Discussion: What Relationships Would You Like to See More Of?

Photo credit: Kamila Gornia on Flickr
Relationships! I do love reading about them, and writing them is quite a joy as well. But as I’ve been reading, I’ve been thinking lately about some relationship-types that I’d like to see more of—not because they aren’t already well represented, but just because I haven’t come across them quite as much as I’d like. So.

Here is my mini-list of relationships I’d love to read more about:

  • Healthy relationships. Easy (Tammara Webber) is a perfect perfect perfect example of this. I never realized quite how much I love a love interest who respects consent and boundaries until I read this book—now I need more.

    Also, there can never be too much representation of healthy relationships, am I right? (I am). 

  • Bromances. I do love me my bromances, whether it’s Sherlock & Watson, Captain Kirk & Spock, Professor X & Magneto or James Potter & Sirius—bromances just don’t get old. And sadly, most of the favorite examples I can think of immediately are from movies and TV shows, because I really haven’t read enough of these. 

  • Relationships that aren’t forever (and it’s okay). I read one book somewhat recently that did this beautifully, but I won’t say which because I don’t want to spoil anything. Point is, I think it’s important to represent relationships that don’t last forever, and the characters move on and survive and are even happy, because not every relationship is happily ever after. And that’s totally normal. 

  • Relationships with antagonists. I don’t know about you guys, but I never tire of this, and I definitely don’t see it enough (recommendations are more than welcome). Antagonist relationships not only make for uber-interesting reading, but they also reveal a lot of depth in the antagonist, which complicates the whole plot and to me, makes it insanely amazing. (For examples of this, by the way, check out The Grisha series by Leigh Bardugo and Cruel Beauty by Rosamund Hodge).

    NOTE: This does not mean abusive relationships. Relationships with antagonists don't have to be unhealthy. Unhealthy relationships are not preferable. Ever.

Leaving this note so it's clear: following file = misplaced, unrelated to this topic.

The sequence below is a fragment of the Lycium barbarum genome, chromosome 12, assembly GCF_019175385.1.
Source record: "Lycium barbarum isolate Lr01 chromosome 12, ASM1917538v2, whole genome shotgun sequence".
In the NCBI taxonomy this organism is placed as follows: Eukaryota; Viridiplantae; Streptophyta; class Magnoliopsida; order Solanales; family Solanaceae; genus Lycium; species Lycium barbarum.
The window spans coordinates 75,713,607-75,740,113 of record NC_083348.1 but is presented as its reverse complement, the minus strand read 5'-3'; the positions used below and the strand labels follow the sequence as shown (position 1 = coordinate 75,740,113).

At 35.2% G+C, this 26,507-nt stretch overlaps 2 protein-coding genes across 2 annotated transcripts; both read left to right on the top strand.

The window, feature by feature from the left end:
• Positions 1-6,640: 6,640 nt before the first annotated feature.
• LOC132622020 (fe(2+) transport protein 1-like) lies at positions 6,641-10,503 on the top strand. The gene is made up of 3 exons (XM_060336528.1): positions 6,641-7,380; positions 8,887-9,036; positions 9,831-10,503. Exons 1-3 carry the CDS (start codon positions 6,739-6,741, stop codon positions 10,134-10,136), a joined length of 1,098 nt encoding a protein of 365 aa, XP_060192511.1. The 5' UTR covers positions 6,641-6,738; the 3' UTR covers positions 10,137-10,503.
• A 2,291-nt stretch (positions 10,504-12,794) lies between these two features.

Now what about you? What relationships would you like to read more about?

Twitter-sized bites: 
Bromances, respect, antagonist love & break-ups are relationship elements @Ava_Jae would like to see. How about you? (Click to tweet)  
What relationships would you like to see more of in books? Join the discussion at @Ava_Jae's blog. (Click to tweet)


Robin Red said...

I'm gonna go out on a limb here, but: same-sex relationships around the same age.

There's this awful trope/fantasy about generational gaps between same-sex couples (particularly men), and it's shifted over into fiction and I hate it, especially in YA. It's young adult, so why can't there be healthy (or even unhealthy) relationships between teenagers? The first that comes to mind is Alec and Magnus Bane. A 17-year-old dating an 800-year-old Warlock is so left field and dangerous, and I commend Cassandra Clare for (SPOILER SPOILER SPOILER) showing how tho sage gap can affect them by tempting Alec with an un-immortality possibility for Magnus.

I've noticed in reality that this relationship is pretty common. Think Tom Daley and Dustin Lance Black, the former being 19 and the latter is almost 40. I can't make any judgements on someone else's relationship or say whether or not it works, but can't we keep it "young adult" in the YA audience, and perhaps not encourage minors to date someone with eight centuries worth of life experience, lovers, and emotional baggage?

Okay, rant over.

Ava Jae said...

I'm skipping that spoiler because I'm still reading the TMI series, but it hadn't occurred to me that same-sex generational gap couples was a thing. Granted, Alec and Magnus are the only example I can really think of...but if you say you've seen it several times, I'll take your word for it. Very interesting.

Lauren said...

In addition to those I would love to see more sibling relationships (particularly brother sisters relationships) that 1) are good 2) don't fall apart and 3) are realistic.

Ava Jae said...

That's a good one! I've seen one in The Mortal Instruments series that fit that (Alec and Isabelle), but considering that's the only one I can think of at the moment that fits all three...I think there's definitely room for more. :)

Lauren said...

I haven't read the TMI because although I LOVE the way Cassandra Clare writes I read part of the Clockwork Series and there was a scene that made me feel dirty and uncomfortable (my personal opinion) so I didn't continue the series and probably won't be reading the TMI series either :'(.

Ava Jae said...

Ah, that's too bad. I haven't read the Clockwork Series, so... :/

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